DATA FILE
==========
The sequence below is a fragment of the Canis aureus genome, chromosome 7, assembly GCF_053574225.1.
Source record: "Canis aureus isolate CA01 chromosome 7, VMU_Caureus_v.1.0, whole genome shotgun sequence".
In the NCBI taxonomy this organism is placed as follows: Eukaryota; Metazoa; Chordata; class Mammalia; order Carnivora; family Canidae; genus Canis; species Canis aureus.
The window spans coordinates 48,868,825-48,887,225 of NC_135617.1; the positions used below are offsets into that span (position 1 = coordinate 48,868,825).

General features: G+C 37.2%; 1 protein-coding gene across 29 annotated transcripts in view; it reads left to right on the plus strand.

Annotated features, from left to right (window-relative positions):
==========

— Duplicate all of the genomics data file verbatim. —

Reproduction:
The sequence below is a fragment of the Canis aureus genome, chromosome 7, assembly GCF_053574225.1.
Source record: "Canis aureus isolate CA01 chromosome 7, VMU_Caureus_v.1.0, whole genome shotgun sequence".
In the NCBI taxonomy this organism is placed as follows: Eukaryota; Metazoa; Chordata; class Mammalia; order Carnivora; family Canidae; genus Canis; species Canis aureus.
The window spans coordinates 48,868,825-48,887,225 of NC_135617.1; the positions used below are offsets into that span (position 1 = coordinate 48,868,825).

General features: G+C 37.2%; 1 protein-coding gene across 29 annotated transcripts in view; it reads left to right on the plus strand.

Annotated features, from left to right (window-relative positions):